Designing and building safe and secure glass buildings was an important discussion point during the National Glass Association’s Glass Conference this week in Long Beach, Calif. The Protective Glazing meeting, part of the Fabricating Committee, included presentations on developments and efforts to improve the safety and security of vulnerable locations, such as schools, among various other measures.
Julie Schimmelpenningh with Eastman Chemical provided an update on the development of an Active Shooter Standard within ASTM. She looked at the background leading up to the need for the standard, much of which involved the increasing number of school shootings. Within NGA, and its predecessor, the Glass Association of North America, initial efforts included publication of a Glass Informational Bulletin. However, Schimmelpenningh said there were still questions and difficulties in specifying products even with that document. For example, while everyone would love bullet-resistant glass in schools, it’s not feasible in all schools due to budget constraints.
She said they had to review and analyze what was available as far as products and what was needed in terms of various actions, such as how are people getting in, what weapons they are using, etc. This ultimately led to efforts within ASTM to develop the Active Shooter Test Standard.
Currently a work item, the standard will provide testing for forced-entry resistance, as well as a rating for fenestration products. The goal is to try and simulate an active shooter system being weakened. For example, using impact forces to break through after the glass is weakened. This will also require a range of performance options, with the understanding that it’s not possible to put the highest performance level in all settings because of budgets.
The standard has gone through one round of ballots. Comments were reviewed and adjusted, and it is back out for a second ballot.
Industry consultant Thom Zaremba, who also received this year’s C. Gregory Carney Award, provided an update on a school security and the International Code Council Ad Hoc Building Safety and Security (BSS) committee. The group is working on a BSS report, and its efforts are not limited to schools. Instead, the focus is on all high occupancy facilities. The report is intended to provide design elements, devices and protocols that hinder those intending to commit violent acts. It will also help facilitate quicker and more effective responses from emergency personnel compared to what’s currently available.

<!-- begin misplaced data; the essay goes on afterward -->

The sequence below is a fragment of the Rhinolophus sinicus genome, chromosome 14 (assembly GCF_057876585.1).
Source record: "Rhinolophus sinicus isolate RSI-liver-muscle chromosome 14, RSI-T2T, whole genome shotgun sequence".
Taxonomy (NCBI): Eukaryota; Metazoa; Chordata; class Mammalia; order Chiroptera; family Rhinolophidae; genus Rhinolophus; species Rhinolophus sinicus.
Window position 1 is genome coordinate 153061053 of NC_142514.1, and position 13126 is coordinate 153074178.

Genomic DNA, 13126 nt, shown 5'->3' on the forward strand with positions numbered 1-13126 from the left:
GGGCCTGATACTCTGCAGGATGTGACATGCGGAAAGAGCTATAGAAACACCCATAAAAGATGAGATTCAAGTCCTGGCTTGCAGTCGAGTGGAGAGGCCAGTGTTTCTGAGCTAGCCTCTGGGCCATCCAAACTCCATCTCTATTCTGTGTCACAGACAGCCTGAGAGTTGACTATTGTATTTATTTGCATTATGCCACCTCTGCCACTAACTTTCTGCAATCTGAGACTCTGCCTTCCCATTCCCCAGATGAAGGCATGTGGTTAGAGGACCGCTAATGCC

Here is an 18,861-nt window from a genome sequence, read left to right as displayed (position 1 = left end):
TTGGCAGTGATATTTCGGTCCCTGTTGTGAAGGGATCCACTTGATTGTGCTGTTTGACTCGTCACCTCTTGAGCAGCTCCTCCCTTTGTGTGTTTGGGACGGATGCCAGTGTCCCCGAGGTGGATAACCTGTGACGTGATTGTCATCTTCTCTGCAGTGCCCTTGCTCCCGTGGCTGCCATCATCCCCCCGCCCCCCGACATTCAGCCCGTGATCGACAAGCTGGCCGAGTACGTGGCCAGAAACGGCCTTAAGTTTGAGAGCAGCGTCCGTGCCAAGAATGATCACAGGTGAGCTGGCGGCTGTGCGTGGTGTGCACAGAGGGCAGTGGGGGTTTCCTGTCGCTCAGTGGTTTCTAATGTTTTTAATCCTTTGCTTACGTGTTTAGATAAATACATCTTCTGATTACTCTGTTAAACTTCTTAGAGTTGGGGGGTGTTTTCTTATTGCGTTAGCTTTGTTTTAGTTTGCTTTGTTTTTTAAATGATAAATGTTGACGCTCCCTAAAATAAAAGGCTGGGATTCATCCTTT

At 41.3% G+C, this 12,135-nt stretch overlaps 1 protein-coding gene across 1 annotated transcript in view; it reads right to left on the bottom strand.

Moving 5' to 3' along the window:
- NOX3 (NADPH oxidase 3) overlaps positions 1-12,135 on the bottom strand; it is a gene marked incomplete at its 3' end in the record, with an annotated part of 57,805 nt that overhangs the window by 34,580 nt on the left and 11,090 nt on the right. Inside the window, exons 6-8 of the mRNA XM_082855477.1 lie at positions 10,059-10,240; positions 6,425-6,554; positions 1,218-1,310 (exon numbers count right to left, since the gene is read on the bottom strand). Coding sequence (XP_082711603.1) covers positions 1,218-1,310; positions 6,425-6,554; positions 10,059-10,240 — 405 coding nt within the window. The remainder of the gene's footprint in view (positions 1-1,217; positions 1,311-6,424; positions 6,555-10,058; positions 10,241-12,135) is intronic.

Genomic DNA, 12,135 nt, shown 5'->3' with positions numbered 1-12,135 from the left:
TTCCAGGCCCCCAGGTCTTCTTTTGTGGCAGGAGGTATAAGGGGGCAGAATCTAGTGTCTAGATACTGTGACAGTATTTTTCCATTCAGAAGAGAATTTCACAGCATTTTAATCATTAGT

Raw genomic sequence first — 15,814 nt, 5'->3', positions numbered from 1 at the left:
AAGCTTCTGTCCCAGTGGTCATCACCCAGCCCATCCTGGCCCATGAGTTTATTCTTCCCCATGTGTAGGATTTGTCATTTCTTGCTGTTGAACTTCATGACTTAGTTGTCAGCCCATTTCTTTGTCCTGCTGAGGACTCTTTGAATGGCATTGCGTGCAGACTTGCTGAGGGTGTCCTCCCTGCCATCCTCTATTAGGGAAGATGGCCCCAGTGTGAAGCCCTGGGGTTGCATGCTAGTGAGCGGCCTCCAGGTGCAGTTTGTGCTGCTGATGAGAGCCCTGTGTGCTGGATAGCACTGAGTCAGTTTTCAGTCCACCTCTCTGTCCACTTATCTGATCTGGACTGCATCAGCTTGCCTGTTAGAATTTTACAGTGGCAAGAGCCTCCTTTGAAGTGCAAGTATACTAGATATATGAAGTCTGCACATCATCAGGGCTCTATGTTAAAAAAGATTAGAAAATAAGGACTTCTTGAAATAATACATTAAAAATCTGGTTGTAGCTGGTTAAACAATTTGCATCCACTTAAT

According to Zaremba, the report is expected to encourage local jurisdictions to enact legislation requiring all new public or private high-risk occupancies to have a BSS assessment during the planning and design phase of construction. The legislation would also require that the BSS assessment be in a written report or included as mark-ups in plan reviews by the primary owner of the building. It would also require the assessment to be developed by individuals certified as an accredited building safety and security accessor. The BSS report is expected to be out by the end of March for public reviews and comments.
Also part of the Protective Glazing committee, March Deschamps with Walker Glass is leading the development of a new design guide on best practices for bird-friendly glazing design, which is now published. Other new and upcoming activities include an AIA presentation on bird-friendly glass, as well as one on school security. In addition, the committee is also developing glass technical papers on bullet-resistant glazing as well as detention facility glazing, and performance criteria for glazing subjected to seismic events.
The Glass Conference in Long Beach concluded on January 26. Look to USGNN™ for more news and updates from the event.